As a leader of a camp, you might have any number of long-term goals in mind at any given time—streamline camp communications, invest in camp management software, or improve enrollment by 50%, for example.

Since we just talked about it in the last section, let’s use the goal of buying camp management software as our example.

Here’s that long-term goal broken down into four short-term goals:

Week 1 Identify the problems you want to solve and the features you need to do so.
Week 2 Research the market and find three tools that offer those features.
Week 3 Attend a demo for each tool and then decide on your top choice.
Week 4 Implement the software and facilitate initial training.

Having a roadmap like this also reduces the amount of stress you and your team members have to deal with.

The project itself doesn’t seem as heavy, because at any given time you’re only thinking about executing one small and manageable step.

Set Clear Expectations for Your Staff and Campers

Staff and campers will rise to meet your expectations, as long as they’re reasonable, and as long as they’re clearly explained early in the relationship.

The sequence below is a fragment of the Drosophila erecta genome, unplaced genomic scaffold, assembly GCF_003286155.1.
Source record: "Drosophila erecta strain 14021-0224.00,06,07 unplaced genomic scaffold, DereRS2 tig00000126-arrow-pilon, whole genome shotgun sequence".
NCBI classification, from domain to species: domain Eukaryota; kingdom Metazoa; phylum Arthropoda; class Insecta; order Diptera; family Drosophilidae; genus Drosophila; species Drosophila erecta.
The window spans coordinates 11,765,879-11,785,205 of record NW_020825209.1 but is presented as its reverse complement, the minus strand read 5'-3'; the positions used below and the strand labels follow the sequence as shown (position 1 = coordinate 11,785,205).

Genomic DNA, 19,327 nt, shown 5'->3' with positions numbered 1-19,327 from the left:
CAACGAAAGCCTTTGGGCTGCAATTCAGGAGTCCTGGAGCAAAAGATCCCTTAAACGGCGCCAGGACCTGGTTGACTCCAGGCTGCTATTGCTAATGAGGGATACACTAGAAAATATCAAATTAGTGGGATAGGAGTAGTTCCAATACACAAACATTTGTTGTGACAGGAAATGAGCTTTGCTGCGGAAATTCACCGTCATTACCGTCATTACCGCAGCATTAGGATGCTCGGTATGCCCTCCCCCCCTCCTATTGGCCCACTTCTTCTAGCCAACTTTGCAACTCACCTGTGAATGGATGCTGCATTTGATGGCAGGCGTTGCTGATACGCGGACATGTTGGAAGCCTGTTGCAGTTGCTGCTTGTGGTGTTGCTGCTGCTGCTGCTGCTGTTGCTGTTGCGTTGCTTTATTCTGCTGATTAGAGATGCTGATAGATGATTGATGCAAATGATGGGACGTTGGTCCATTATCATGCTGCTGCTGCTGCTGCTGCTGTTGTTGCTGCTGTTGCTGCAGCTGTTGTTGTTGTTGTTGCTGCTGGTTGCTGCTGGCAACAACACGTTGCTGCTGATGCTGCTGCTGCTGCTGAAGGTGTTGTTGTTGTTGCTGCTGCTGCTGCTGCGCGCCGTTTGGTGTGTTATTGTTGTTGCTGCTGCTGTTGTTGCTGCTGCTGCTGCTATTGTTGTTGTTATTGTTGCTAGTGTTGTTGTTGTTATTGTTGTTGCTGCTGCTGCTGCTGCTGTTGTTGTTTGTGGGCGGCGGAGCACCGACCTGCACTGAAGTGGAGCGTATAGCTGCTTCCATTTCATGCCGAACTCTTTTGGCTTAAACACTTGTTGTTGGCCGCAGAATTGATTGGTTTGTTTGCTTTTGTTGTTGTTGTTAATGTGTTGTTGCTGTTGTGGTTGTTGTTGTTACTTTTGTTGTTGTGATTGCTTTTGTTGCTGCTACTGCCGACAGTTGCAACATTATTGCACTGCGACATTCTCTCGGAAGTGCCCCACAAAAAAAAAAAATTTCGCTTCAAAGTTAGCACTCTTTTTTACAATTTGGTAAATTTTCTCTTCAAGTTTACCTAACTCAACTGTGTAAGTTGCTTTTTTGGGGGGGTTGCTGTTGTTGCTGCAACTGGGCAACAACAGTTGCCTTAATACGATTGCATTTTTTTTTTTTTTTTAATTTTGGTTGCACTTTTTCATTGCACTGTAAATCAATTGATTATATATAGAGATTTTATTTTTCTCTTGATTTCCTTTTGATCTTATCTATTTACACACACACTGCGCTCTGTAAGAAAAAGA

Early communication about expectations is important. It keeps people from making false assumptions about what working at or attending your camp is going to be like, false assumptions that only lead to disappointment.

For example, during the hiring process, you might make it clear to your candidates that you expect them to arrive ten minutes before their shift to prepare for the day.

If a candidate has a problem with this, they can drop out of the running. But mostly what will happen is that your new hires will make an effort to meet this demand.

They know it’s what you expect of them, and they’ll feel it’s fair since they had the option during the interview process to opt out but instead chose to stay.

You can follow this 4-step framework for ensuring your staff follows the expectations throughout the session:

Source: Naval Facilities Engineering Systems Command

Also, be sure to set clear expectations for the campers. You want your marketing material to paint a true picture of life at your camp.

If you only have swimming sessions one day per week, don’t advertise your camp as a place for people who love to swim.

You’ll end up with a bunch of complaining campers begging you to take them to the pool, and a bunch of parents asking for their money back.